Cut Your Cable By Streaming Your Entertainment

cutting cable, cable sucks, I hate comcast

Comcast sucks

Comcast, RCN, Time Warner and Verizon all are out to rip your off.  They think you aren’t savvy enough to take advantage of non-cable options.  Presently, they are correct.  Roughly one-third of Americans have digital cable, according to the National Cable and Television Association[1], and the number grows to about 58% when non digital cable customers are included.  The remaining 42% is likely comprised mostly of people who cannot afford cable in any form.  So America’s lack of savvy puts the market in the billions, and everything is about to change. 

The disruptive technology that will end this party is common and inexpensive relative to its utility.  As you probably guessed (I’m not that good at being coy) it’s the internet.  Soon we will be able to pick which channels and shows we want to watch and when without having to pay for the other 1,000 channels we don’t.  A la carte.  This is already available, albeit to a lesser degree than it will be.  What follows is a general overview of what’s possible, and how you can save yourself a bundle by not bundling your cable.

Drop Your Land-line

If you are like an ever increasing percentage of Americans you don’t have a land line anymore, and instead use your cell phone.  Good for you, there is no point in paying for two non-business phone lines.  Worried about radiation?  What is this, the nineties?

 The Internet

It’s hard to say exactly what percentage of the cost of the phone-cable-internet bundles the above listed providers are hawking is due to the internet.  All of them offer the internet as a standalone product, and there are many companies which specialize in the internet.   In order for these savings to work you need a fast internet connection, because you are going to be streaming your entertainment.  So it’s important to shop around for the best one in your area, this isn’t something to skimp on.  14 mps should do it, but faster is better when it comes to streaming.  Remember, without a strong, solid connection the whole streaming thing is like watching really crappy stop motion animation.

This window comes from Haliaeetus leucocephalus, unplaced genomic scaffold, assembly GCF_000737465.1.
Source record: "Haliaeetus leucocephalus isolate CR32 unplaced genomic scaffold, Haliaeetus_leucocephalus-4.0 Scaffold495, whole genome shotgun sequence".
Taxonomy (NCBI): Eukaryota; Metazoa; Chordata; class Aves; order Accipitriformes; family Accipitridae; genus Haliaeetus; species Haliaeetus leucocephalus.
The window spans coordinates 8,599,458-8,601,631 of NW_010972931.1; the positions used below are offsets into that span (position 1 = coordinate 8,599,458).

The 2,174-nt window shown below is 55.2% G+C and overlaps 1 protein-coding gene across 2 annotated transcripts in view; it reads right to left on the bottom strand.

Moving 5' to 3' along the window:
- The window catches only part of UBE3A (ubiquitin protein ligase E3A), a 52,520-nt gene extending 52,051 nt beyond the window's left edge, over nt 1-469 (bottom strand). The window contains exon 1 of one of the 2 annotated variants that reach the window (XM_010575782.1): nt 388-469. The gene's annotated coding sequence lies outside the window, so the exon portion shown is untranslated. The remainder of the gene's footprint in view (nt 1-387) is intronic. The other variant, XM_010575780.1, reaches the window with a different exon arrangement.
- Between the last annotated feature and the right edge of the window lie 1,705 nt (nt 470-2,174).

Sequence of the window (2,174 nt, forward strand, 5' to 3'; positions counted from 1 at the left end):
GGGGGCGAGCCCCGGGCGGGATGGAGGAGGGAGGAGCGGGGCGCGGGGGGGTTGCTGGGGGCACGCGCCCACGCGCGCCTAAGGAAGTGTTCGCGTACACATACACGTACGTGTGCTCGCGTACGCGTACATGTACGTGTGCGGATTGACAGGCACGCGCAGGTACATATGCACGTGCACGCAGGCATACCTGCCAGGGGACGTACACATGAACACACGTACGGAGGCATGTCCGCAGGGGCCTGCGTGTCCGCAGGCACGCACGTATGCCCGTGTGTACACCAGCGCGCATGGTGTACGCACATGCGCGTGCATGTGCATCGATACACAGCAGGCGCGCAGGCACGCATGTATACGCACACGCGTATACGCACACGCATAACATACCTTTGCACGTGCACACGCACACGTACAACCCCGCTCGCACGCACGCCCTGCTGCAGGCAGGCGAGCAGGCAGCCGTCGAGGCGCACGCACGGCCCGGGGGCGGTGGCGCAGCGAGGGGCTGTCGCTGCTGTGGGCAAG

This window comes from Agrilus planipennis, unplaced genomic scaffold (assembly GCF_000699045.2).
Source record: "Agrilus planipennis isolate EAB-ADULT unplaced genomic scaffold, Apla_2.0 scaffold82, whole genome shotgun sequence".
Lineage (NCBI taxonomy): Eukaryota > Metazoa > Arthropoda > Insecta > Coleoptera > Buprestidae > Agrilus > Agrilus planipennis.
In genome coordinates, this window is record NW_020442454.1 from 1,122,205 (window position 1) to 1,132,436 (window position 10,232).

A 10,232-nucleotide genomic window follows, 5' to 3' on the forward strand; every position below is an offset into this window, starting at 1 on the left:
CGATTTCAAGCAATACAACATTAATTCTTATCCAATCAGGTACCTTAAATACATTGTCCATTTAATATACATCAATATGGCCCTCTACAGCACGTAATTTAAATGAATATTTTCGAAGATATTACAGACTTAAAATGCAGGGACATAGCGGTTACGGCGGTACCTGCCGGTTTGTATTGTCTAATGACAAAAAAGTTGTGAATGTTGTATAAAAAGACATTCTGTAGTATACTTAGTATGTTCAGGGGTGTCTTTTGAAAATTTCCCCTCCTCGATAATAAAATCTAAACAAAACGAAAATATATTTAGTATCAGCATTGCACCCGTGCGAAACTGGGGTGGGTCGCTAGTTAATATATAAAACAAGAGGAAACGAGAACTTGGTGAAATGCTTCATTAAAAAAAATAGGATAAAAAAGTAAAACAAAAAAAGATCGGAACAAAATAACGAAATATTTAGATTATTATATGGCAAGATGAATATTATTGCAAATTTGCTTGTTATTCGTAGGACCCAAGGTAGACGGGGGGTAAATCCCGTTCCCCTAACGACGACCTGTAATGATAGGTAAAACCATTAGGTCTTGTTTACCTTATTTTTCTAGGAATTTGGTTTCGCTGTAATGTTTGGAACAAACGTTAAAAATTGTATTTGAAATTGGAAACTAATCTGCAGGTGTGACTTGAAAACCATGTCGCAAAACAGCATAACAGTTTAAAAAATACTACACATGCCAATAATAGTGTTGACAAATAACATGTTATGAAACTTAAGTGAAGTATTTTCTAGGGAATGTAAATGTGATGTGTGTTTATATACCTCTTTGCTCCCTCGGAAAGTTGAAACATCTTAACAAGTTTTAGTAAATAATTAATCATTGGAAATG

YourOnline Streaming Options

Your streaming options range from Net Flix to Hulu, to Ireel to Youtube.   I think it’s important to have a good mix of movies and television, both new and old to consider one as having a well rounded set of entertainment options.  Netflix is great for the kinda new and old, while Hulu or an equivalent is great for new shows.  You may not even need a service to access content, many shows are available for free on their own websites.   For new movies you wouldn’t have to stream, you can just have them sent by Netflix, but you could stream them through services like Amazon Prime, Itunes, Vudu and many others.  In HD.

Of course there will be some of you that complain that your favorite shows aren’t available.  I would like to offer my least sincere apologies that this plan in not inclusive of such gems as Beauty and the Geek reruns.

Devices/Services for Online Streaming